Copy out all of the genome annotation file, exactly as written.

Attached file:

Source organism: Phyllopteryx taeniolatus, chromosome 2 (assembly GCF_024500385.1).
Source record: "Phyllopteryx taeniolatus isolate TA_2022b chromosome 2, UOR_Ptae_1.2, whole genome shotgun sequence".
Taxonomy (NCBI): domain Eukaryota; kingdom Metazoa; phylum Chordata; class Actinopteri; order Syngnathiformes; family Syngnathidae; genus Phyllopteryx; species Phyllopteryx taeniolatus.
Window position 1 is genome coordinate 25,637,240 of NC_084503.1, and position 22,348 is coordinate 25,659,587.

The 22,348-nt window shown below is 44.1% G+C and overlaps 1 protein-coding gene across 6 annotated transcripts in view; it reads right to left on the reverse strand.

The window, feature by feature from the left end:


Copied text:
Source organism: Phyllopteryx taeniolatus, chromosome 2 (assembly GCF_024500385.1).
Source record: "Phyllopteryx taeniolatus isolate TA_2022b chromosome 2, UOR_Ptae_1.2, whole genome shotgun sequence".
Taxonomy (NCBI): domain Eukaryota; kingdom Metazoa; phylum Chordata; class Actinopteri; order Syngnathiformes; family Syngnathidae; genus Phyllopteryx; species Phyllopteryx taeniolatus.
Window position 1 is genome coordinate 25,637,240 of NC_084503.1, and position 22,348 is coordinate 25,659,587.

The 22,348-nt window shown below is 44.1% G+C and overlaps 1 protein-coding gene across 6 annotated transcripts in view; it reads right to left on the reverse strand.

The window, feature by feature from the left end: